Counsel testified that the Petitioner continuously stated he wanted to be released and to return home to his mother and agreed she probably told the Petitioner that accepting the plea offer was the quickest way to achieve his goal. She said she probably discussed the offer with the Petitioner during the video conference and on the day he entered his guilty plea to ensure he still wanted to plead guilty. She agreed the Petitioner would have signed the petition in her presence. She did not recall the Petitioner's stating that he did not want to enter his guilty plea and that he wanted to proceed to a trial. She said the Petitioner did not express unhappiness relative to the negotiated plea agreement during the guilty plea hearing.
On redirect examination, counsel testified that the three misdemeanor charges were dismissed and that the Petitioner pleaded guilty to a felony. She agreed the guilty plea petition was undated and said she probably forgot to write the date on it. She said the factual basis for the felony reckless endangerment conviction was the Petitioner's cutting in front of another vehicle at a busy, dangerous intersection and "semi losing control of his car after that." She said her practice was not to review plea offers for the first time at a guilty plea hearing because she wanted to review offers with her clients slowly and to give her clients time to ask questions. She said that because a client could decide not to plead guilty, she also talked to her clients about a plea offer on the day of a guilty plea hearing.
On recross-examination, counsel testified that she had no reason to think the Petitioner did not understand what he was doing when he pleaded guilty. She recalled the trial judge's asking the Petitioner if he was knowingly and voluntarily entering his guilty plea and the Petitioner's stating that he was.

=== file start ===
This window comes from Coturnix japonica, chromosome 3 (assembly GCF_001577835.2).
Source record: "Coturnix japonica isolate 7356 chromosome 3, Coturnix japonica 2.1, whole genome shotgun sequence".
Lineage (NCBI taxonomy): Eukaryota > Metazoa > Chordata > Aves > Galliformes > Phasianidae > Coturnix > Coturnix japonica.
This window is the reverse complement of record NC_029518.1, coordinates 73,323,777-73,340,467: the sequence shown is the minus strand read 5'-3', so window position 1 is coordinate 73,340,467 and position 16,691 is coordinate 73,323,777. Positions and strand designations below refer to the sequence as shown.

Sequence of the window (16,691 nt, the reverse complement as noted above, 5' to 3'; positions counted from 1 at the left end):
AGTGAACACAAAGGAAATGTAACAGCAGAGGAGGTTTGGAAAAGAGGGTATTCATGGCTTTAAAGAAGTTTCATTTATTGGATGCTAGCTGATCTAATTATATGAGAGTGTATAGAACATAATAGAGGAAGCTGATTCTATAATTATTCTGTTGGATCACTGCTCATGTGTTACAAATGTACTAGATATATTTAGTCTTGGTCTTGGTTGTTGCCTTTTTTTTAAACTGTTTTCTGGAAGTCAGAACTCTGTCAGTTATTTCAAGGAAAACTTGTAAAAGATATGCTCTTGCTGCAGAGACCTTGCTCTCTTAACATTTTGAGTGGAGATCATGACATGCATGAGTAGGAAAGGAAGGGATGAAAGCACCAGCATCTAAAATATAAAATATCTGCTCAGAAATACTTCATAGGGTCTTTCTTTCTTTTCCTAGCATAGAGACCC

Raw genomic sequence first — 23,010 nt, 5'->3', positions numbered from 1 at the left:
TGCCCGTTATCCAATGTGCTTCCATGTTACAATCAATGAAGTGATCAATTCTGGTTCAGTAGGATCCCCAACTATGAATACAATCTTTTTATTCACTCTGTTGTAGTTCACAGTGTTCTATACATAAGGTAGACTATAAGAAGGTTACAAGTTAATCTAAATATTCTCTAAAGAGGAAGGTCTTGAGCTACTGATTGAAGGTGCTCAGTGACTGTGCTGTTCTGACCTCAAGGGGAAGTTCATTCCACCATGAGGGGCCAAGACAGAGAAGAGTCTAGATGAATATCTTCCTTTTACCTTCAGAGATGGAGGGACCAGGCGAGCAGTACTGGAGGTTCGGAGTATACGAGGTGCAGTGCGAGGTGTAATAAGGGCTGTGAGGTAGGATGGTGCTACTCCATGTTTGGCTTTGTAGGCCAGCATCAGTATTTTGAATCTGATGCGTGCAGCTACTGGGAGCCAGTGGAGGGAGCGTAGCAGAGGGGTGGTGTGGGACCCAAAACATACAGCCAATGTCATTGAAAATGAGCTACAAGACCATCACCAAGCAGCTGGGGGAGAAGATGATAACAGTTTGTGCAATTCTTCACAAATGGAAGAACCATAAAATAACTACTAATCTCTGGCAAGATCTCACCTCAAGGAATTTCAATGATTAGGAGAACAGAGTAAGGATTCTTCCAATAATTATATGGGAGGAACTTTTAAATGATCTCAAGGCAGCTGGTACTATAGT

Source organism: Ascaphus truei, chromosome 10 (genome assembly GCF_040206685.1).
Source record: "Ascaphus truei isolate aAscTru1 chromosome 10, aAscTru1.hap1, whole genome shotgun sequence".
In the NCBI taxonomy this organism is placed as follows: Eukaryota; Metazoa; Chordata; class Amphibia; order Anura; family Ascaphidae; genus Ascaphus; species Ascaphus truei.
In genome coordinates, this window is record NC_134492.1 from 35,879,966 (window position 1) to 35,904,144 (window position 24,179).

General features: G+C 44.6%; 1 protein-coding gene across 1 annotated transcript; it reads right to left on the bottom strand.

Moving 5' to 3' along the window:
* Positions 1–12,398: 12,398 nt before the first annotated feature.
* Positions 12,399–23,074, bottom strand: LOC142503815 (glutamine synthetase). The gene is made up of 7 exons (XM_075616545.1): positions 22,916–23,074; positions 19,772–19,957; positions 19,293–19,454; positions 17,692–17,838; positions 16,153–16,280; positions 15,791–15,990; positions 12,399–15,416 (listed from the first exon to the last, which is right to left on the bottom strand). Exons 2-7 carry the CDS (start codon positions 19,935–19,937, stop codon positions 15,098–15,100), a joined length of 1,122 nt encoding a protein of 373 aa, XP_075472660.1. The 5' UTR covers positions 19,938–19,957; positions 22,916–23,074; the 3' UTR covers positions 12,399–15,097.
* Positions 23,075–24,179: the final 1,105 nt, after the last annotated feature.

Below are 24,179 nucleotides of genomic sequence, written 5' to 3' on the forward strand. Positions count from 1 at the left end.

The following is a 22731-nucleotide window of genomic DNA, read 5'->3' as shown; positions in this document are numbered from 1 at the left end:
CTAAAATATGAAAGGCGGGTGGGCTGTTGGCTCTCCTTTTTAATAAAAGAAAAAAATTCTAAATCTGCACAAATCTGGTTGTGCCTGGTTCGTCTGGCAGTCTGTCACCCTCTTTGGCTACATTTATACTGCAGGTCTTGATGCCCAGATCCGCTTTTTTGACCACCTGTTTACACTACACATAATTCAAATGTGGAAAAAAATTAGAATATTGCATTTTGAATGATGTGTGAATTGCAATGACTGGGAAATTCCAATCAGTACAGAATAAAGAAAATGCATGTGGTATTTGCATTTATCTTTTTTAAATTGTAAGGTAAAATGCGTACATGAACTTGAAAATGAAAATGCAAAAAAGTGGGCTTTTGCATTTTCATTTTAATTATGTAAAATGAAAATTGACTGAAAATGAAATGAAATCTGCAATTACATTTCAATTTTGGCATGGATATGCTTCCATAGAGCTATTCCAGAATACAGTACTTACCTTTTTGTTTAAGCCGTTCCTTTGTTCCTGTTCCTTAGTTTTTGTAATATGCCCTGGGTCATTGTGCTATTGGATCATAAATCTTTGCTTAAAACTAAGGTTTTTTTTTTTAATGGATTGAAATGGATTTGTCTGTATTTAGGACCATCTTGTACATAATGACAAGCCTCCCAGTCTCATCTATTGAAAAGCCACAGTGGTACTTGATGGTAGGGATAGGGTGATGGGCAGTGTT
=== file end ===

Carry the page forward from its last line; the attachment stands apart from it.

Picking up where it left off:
The Petitioner testified on rebuttal that the video conference to which counsel referred never occurred. He said that the first time he learned of the plea offer was when he arrived at the courthouse on the day he entered his guilty plea. He said, though, that he thought he was there for a bond hearing.
Upon questioning by the post-conviction court, the Petitioner testified that he recalled standing when he entered his guilty plea and talking to the trial judge. He recalled being sworn as a witness and the judge's asking him questions, but he did not recall the specific questions. He was sure the trial court followed its usual procedure during the guilty plea hearing but said everything occurred quickly. He said that he wanted to speak to the judge but that he realized there was nothing he could say because counsel did not allow him to speak. He said he did not learn of the plea agreement until the hearing. He did not deny that he wanted to be released from confinement and to hire a private attorney. He did not recall the judge's telling him that he did not have to plead guilty and that he had a right to a jury trial. He felt that he was forced to plead guilty and said he did not want to plead guilty.